This is one example at one location of how the GPS data compares to the long vehicle estimation. For AM peak, and within a very short distance of the actual speed traps, many more GPS observations, these are just GPS observations immediately adjacent to the speed trap. Across the board all the speed traps were within a reasonable range between the GPS data and long vehicles such that we felt comfortable using the analysis. The GPS data told us the best case scenario, and here it is validating this other procedure.
We came up with the difference is that truck travel about 10 to 15 miles per hour slower than cars, and this could be applied to the models framework to even out what happens on the freeway versus the arterial assignment. To further validate, we wanted to see how things turned out over time. You see something quite strange happened in that the 2006 traffic speeds for car and trucks out-perform the speeds of the year 2000. While it's always great to sit in your office and with the click of a mouse be able to fix regional congestion issues, this simply isn't the case. We had to do a little analysis on what went wrong with this, the discrepancy over time.
Again, we only considered the observations that had just cars or just trucks, and what happens, essentially we are looking at the slowest trucks and the fastest cars and missing everything in the middle, but don't have the ability to pull out from the speed trap data which are specifically cars and specifically trucks.
We decided we had to move to the least desirable approach, do things by proxy. A lot of times in the freight world as you all know we use whatever available data is, not necessarily the best data we would like to use. In this case we would have preferred to use GPS data but had to make one more simplification.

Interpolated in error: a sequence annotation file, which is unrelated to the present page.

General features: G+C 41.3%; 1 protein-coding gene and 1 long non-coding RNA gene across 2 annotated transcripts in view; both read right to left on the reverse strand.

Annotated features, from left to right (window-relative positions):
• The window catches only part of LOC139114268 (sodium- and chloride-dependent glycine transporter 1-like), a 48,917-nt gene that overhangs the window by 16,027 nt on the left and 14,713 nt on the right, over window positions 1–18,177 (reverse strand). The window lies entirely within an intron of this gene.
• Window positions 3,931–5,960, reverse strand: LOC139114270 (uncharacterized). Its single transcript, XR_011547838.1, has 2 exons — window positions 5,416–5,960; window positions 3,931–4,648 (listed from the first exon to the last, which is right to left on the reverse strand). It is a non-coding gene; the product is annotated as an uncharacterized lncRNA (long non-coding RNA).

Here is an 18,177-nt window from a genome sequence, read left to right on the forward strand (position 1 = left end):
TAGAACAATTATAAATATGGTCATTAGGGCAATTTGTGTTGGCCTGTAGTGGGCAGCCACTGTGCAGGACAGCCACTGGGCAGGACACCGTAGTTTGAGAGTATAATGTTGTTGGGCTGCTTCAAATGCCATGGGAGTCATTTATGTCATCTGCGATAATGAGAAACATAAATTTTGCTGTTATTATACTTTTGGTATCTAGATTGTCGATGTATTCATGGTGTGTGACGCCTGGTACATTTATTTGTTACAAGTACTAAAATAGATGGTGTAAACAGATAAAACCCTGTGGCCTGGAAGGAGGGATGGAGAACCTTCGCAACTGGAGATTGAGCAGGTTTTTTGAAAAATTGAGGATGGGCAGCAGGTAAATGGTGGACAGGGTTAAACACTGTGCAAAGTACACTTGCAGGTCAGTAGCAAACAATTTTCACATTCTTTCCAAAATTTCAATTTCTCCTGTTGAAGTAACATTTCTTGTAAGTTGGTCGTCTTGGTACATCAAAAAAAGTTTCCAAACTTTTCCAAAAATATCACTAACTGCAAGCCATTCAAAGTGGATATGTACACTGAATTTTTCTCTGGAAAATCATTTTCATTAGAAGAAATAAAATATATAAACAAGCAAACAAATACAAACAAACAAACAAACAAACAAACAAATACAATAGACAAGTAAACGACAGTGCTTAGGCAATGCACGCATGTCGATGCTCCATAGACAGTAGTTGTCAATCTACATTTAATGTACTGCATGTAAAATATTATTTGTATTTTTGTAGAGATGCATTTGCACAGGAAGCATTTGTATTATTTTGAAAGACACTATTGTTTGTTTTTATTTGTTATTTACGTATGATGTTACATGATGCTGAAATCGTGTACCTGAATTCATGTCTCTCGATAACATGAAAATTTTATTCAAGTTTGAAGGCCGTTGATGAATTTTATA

For this last version we used five minute speed trap data, didn't bother trying to distinguish cars from trucks. Instead, we compared two different lanes on freeways. So the inner most non-HOV lane is a proxy for car speeds, assuming not many trucks make their way all the way to the left. The second outer-most lane for trucks, didn't want to leave them in the right hand lane because of the many merging issues, thought it would bring the trucks to an artificially lower speed. We used the second outer most lane to get a gauge for what truck performance would be.
What we see here using this method, slightly smaller differences overall between the peaks and 10% between car and trucks on the roadways and ultimately this is what we ended up implementing.
Looking over times, things are somewhat more reasonable, 2006 performs worse than 2000, trucks are moving slower than cars, and we feel relatively confident this 10% difference is a reasonable estimate.
Then, we looked across the methods, a quick comparison between the two in and out versus short and long vehicles. Even the most simplistic method leads to good results. We would like to have been able to use better data, GPS data still validated some of these methods, useful in the context of validation, and in the future it would be great to have more GPS data, comparable car data to actually have complete picture of spot speed and directly compare on highway segments.
Our second project does use the dataset that Dale described. As he said, there are 2,500 trucks a day, 15-minute reads, richer information if you can get smaller reads, but even at 15 minutes the data is so incredibly large, for the purposes of what we are doing here it's not necessary to get to a finer level of detail than 15 minutes. Something in the magnitude of more than 3 million records a month. We now have data back to early 2008, the data will continue to be collected at least through the summer of 2011. Take all this data, figure out how to put them on the road network, Dale showed images of what that looks through the University of Washington work.